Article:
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Now, where specifically should you use video? There are 8 areas that I feel a dealership can benefit by producing and posting YouTube videos, which are linked to the website and available for sharing on social media and we’ll look at each in depth. Then, I’ll share 15 easy secrets to make your videos more attractive. 

Video is a great way to build relationships and that’s the real goal. The person, who is watching on the other end, is getting to know you. It’s a one-sided relationship, but that’s OK, when they enter the dealership after consuming your video offering, they’ll have built up a level of trust and will be deeper in the sales funnel than someone who hasn’t seen your videos. It’s tough to determine the return on investment when that’s the case, but it can lead to additional sales and give you a leg up on your competitor. Here’s where to use video…

1 Relationship Building/Branding/Telling Your Story

A tractor or combine is a major investment, it’s not something that will ever sell on Amazon. One of the main reasons customers buy from a particular dealership is because they perceive that if a service issue arises, that’s where they’ll receive the best care. If it’s a multi-store operation and the owners are three states away, the perception may exist that customers are just a number to them. Even with a single store it can be difficult to get to know the entire customer base. Whether part of a one or multiple store operation, you can use video to tell the story of how the dealership was formed, to communicate the core values of the business and to let prospective customers know the commitment to good customer service. If the owners are adept at projecting empathy and professionalism on camera, it can help to build relationships and portray that they’ll have the backs of their customers if there’s ever an issue. A video can tell your story to a large number of potential customers on your website a lot more efficiently than trying to conduct open houses for face-to-face meetings and be just as effective. Here’s an example of a very powerful video by C&B Operations that represents the point:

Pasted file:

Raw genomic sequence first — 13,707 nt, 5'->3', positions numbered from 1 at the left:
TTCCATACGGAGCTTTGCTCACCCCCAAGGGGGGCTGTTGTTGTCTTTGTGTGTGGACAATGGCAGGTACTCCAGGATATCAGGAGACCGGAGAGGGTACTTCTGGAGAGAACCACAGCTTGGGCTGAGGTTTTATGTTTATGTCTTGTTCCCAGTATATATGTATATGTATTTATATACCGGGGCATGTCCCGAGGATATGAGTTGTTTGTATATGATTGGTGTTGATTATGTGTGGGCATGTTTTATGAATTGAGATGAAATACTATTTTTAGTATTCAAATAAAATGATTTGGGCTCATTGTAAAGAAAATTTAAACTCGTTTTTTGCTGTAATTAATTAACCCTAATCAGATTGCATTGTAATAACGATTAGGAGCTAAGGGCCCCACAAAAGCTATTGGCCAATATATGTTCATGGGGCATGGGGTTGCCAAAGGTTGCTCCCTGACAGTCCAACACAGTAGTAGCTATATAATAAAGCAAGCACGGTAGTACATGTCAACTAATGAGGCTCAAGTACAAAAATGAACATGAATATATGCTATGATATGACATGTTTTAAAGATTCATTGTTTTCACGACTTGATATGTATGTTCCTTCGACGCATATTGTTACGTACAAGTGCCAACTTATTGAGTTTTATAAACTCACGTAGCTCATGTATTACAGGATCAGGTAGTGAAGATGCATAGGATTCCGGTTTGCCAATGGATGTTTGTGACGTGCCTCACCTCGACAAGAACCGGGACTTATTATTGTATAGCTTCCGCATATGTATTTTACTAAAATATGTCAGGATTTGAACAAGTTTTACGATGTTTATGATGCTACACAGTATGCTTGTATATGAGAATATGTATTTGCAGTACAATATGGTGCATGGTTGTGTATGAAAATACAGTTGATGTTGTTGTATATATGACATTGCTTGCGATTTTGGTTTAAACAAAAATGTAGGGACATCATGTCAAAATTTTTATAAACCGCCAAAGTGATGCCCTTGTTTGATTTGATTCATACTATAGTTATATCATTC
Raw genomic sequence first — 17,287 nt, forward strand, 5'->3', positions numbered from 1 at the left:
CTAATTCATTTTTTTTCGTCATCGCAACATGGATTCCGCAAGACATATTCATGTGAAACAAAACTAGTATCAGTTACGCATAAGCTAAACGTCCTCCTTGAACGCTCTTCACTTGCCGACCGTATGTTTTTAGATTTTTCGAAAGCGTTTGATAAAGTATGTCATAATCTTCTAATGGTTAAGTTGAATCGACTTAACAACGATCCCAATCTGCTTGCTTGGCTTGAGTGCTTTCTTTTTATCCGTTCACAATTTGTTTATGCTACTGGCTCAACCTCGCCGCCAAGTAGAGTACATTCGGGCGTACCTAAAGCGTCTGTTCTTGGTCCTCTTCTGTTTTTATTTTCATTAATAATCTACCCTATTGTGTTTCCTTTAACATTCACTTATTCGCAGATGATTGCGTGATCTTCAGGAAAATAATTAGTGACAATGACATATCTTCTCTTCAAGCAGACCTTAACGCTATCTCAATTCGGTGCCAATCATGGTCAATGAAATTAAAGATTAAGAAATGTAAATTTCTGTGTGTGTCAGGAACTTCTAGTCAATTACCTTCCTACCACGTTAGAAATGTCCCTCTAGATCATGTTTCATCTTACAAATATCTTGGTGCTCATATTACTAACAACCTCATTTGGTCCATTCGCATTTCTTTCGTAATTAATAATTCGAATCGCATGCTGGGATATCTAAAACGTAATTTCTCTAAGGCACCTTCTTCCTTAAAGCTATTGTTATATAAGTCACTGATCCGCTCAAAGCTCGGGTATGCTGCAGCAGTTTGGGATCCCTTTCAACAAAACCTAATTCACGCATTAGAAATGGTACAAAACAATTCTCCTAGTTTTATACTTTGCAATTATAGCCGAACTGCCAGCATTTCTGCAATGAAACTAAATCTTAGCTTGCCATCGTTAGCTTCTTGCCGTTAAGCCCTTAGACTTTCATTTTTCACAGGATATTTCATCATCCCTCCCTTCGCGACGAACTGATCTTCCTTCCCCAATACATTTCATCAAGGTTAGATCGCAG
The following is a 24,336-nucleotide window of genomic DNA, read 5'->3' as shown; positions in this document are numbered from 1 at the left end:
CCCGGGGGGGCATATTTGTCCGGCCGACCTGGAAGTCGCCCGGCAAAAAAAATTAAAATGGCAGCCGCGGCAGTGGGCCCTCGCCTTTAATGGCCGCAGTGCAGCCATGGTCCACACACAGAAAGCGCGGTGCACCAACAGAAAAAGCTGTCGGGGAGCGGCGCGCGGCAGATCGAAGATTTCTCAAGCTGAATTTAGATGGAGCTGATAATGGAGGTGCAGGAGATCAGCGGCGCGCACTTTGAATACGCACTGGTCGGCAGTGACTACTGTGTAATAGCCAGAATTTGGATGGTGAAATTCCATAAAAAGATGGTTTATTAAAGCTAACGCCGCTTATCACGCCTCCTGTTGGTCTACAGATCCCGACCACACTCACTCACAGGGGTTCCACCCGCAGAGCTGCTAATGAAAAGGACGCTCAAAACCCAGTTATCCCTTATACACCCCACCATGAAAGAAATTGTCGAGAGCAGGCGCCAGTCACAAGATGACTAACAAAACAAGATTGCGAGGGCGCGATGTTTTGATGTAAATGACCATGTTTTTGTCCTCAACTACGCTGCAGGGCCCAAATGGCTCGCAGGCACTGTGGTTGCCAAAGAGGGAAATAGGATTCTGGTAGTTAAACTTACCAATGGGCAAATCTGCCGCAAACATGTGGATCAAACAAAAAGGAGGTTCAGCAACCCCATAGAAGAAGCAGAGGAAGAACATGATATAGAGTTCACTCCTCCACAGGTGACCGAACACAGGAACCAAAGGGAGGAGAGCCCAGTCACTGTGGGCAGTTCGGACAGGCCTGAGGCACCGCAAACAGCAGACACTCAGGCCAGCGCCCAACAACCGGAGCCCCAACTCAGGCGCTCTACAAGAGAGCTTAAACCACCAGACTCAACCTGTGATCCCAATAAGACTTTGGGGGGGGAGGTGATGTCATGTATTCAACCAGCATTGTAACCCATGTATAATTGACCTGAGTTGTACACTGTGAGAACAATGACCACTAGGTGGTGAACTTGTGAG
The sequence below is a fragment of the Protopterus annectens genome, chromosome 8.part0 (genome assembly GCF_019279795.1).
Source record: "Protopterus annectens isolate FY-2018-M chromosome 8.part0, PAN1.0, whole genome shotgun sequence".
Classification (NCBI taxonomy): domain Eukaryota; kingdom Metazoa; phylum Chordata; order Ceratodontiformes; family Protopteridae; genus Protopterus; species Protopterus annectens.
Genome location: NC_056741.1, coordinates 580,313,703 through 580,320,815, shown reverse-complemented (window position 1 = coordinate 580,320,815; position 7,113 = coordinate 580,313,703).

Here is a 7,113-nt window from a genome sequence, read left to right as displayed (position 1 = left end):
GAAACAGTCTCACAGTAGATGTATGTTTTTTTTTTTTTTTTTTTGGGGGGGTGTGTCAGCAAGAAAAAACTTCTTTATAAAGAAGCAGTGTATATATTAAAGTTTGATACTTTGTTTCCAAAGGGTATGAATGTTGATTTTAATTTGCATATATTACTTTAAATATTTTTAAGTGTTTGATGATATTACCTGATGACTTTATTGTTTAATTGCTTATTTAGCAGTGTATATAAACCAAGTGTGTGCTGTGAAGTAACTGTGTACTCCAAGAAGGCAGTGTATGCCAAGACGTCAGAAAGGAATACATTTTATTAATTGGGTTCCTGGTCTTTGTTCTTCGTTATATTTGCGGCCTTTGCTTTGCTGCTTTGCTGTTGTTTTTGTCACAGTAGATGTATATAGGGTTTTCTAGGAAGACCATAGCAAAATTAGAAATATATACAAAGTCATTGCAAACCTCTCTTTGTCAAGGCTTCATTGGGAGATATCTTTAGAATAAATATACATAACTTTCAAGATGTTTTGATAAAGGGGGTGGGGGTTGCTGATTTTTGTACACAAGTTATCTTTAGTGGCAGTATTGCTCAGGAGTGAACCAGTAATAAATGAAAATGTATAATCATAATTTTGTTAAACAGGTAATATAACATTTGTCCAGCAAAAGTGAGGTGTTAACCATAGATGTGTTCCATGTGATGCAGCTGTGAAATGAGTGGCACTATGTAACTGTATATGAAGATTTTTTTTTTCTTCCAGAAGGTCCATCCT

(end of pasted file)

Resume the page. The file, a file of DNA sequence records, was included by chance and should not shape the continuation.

2 Service Advice/Targeting Segments